China faces increasing pressure over yuan
The World Bank is urging China to let its currency rise to contain inflation and rebalance the economy. And US Senators want a law to punish Beijing if it keeps the yuan low.
The World Bank and the International Monetary Fund (IMF) have said that the yuan/renminbi is “undervalued”. This adds to growing international pressure on China, led by the United States, to let the currency appreciate.
US senators on Tuesday started debating a law that would impose tough penalties on China if it fails to revalue the currency. Facing election-year pressure over unemployment, senators claim that confronting what they term “Chinese currency manipulation” is the biggest step to promoting job creation.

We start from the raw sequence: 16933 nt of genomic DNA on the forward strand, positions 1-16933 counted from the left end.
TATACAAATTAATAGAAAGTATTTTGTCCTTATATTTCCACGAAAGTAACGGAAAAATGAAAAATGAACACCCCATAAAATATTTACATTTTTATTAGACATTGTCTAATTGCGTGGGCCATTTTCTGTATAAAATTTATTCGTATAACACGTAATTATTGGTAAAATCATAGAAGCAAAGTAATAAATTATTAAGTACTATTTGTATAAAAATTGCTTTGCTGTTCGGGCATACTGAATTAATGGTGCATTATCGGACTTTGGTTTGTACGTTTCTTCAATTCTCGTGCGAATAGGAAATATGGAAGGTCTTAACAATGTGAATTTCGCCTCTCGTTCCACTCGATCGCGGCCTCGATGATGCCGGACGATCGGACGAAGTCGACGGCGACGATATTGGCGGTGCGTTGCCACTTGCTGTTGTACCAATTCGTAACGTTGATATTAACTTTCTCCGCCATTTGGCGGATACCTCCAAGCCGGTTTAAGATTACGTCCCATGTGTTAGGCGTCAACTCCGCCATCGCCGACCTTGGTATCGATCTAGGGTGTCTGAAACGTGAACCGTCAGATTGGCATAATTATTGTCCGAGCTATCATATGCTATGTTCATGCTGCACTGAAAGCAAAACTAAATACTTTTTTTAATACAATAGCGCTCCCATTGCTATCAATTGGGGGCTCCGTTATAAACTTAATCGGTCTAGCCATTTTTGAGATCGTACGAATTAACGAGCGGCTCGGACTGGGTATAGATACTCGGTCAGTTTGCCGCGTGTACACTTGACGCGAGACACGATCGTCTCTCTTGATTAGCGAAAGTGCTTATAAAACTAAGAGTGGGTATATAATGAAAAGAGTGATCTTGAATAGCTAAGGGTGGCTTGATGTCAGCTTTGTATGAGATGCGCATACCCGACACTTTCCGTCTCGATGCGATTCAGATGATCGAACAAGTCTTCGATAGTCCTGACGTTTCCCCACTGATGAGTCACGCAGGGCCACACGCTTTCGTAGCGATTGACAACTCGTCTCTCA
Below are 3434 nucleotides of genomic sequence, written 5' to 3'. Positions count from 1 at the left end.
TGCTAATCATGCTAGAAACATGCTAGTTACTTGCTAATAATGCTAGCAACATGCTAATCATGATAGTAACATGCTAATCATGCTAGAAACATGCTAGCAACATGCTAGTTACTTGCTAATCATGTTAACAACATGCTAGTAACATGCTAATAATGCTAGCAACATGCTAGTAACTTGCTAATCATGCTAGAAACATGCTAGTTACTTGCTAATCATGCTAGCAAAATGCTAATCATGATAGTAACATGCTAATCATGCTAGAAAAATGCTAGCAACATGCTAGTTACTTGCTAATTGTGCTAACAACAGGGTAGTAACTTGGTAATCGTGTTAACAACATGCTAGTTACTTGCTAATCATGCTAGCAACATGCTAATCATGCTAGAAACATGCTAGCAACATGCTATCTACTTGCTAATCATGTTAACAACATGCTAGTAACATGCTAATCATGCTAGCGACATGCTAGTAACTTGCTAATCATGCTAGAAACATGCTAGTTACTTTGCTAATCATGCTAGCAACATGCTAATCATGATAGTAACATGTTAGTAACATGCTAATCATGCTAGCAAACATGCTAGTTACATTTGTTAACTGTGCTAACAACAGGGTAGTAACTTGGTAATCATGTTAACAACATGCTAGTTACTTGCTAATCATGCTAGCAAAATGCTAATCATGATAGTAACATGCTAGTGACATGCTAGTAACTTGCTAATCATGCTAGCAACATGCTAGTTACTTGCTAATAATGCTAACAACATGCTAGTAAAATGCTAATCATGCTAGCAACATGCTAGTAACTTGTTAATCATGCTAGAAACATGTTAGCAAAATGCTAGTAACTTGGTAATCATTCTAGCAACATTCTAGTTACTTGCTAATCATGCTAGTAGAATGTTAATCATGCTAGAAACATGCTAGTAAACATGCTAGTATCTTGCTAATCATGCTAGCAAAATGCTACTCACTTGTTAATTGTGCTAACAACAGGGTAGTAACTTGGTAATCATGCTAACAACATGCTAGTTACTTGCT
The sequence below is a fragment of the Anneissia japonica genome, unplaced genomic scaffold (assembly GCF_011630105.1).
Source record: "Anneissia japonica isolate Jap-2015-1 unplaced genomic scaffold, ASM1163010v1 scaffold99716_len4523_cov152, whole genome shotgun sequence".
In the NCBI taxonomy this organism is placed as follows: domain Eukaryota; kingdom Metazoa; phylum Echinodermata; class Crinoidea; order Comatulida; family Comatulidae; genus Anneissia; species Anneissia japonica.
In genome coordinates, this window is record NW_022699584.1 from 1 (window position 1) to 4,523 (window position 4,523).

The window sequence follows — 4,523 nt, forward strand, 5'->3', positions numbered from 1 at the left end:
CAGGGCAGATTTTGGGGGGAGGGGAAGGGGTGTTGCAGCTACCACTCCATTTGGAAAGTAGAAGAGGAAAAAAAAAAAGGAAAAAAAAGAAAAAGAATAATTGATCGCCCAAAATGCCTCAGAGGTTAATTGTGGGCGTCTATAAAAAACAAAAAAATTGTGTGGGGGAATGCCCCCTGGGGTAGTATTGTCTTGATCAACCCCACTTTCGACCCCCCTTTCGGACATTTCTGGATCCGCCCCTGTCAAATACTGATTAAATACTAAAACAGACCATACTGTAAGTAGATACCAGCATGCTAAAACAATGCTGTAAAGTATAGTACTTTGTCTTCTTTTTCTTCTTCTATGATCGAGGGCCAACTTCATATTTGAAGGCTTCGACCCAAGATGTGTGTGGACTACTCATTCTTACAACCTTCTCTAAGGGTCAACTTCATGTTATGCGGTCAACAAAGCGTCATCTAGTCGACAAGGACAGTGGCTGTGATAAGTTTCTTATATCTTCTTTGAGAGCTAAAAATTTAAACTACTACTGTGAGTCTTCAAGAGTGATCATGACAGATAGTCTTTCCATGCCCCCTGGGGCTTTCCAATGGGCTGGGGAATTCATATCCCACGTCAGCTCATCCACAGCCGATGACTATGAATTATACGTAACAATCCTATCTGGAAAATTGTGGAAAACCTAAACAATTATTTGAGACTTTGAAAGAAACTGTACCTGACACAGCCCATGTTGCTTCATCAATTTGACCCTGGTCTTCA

President Barack Obama last week repeated calls for revaluation. But Chinese Premier Wen Jiabao responded this weekend with a refusal to do so.
IMF chief Dominique Strauss-Kahn on Wednesday declared the currency “very much undervalued”, while the World Bank’s quarterly report made the same point, while predicting 9.5 per cent growth for China this year.
A leading UN think-tank, Unctad, says raising the yuan's parity would destabilise the Chinese economy.
Chinese economist Geng Xiao dismisses the idea that a stronger yen is the solution to US unemployment.
“If we are focusing on exchange rates we are not really focusing on the problems,” he told RFI.
“America needs to have a structured change,” he says. “They should encourage exports but they should also encourage consumption by foreigners. So they should produce for the global consumer, not just the American consumer.
“They need to make that structured change which is very difficult. It cannot be achieved within a few months by changing the exchange rate. It’s a long process”.
China's Central Bank has said that revaluation may take place, but very gradually.
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